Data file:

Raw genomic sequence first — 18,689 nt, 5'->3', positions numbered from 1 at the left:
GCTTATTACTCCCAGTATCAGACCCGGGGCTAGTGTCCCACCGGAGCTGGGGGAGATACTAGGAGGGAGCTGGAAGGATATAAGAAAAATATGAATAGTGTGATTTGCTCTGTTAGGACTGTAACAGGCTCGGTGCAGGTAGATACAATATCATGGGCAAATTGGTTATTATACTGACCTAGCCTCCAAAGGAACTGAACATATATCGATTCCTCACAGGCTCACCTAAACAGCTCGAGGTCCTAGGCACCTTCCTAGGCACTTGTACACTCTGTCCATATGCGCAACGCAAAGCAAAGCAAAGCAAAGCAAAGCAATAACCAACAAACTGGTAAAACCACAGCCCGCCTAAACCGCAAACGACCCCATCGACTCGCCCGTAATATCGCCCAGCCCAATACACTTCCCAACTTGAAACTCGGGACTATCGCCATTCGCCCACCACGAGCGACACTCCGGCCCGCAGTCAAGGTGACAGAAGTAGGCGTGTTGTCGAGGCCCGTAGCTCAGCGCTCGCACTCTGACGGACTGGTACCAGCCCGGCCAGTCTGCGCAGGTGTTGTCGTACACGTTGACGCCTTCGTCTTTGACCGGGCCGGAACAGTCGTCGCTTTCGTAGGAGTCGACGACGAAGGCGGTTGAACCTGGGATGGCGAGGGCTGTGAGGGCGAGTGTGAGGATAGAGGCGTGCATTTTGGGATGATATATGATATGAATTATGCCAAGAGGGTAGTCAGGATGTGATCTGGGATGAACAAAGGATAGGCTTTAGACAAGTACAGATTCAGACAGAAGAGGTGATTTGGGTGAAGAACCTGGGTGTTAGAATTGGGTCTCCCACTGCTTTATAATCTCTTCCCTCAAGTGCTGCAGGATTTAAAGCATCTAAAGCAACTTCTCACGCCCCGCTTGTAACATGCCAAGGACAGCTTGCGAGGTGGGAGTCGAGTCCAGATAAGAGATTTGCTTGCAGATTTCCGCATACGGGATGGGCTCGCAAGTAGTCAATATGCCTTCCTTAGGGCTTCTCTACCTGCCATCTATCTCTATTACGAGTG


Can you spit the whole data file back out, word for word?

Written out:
Raw genomic sequence first — 18,689 nt, 5'->3', positions numbered from 1 at the left:
GCTTATTACTCCCAGTATCAGACCCGGGGCTAGTGTCCCACCGGAGCTGGGGGAGATACTAGGAGGGAGCTGGAAGGATATAAGAAAAATATGAATAGTGTGATTTGCTCTGTTAGGACTGTAACAGGCTCGGTGCAGGTAGATACAATATCATGGGCAAATTGGTTATTATACTGACCTAGCCTCCAAAGGAACTGAACATATATCGATTCCTCACAGGCTCACCTAAACAGCTCGAGGTCCTAGGCACCTTCCTAGGCACTTGTACACTCTGTCCATATGCGCAACGCAAAGCAAAGCAAAGCAAAGCAAAGCAATAACCAACAAACTGGTAAAACCACAGCCCGCCTAAACCGCAAACGACCCCATCGACTCGCCCGTAATATCGCCCAGCCCAATACACTTCCCAACTTGAAACTCGGGACTATCGCCATTCGCCCACCACGAGCGACACTCCGGCCCGCAGTCAAGGTGACAGAAGTAGGCGTGTTGTCGAGGCCCGTAGCTCAGCGCTCGCACTCTGACGGACTGGTACCAGCCCGGCCAGTCTGCGCAGGTGTTGTCGTACACGTTGACGCCTTCGTCTTTGACCGGGCCGGAACAGTCGTCGCTTTCGTAGGAGTCGACGACGAAGGCGGTTGAACCTGGGATGGCGAGGGCTGTGAGGGCGAGTGTGAGGATAGAGGCGTGCATTTTGGGATGATATATGATATGAATTATGCCAAGAGGGTAGTCAGGATGTGATCTGGGATGAACAAAGGATAGGCTTTAGACAAGTACAGATTCAGACAGAAGAGGTGATTTGGGTGAAGAACCTGGGTGTTAGAATTGGGTCTCCCACTGCTTTATAATCTCTTCCCTCAAGTGCTGCAGGATTTAAAGCATCTAAAGCAACTTCTCACGCCCCGCTTGTAACATGCCAAGGACAGCTTGCGAGGTGGGAGTCGAGTCCAGATAAGAGATTTGCTTGCAGATTTCCGCATACGGGATGGGCTCGCAAGTAGTCAATATGCCTTCCTTAGGGCTTCTCTACCTGCCATCTATCTCTATTACGAGTG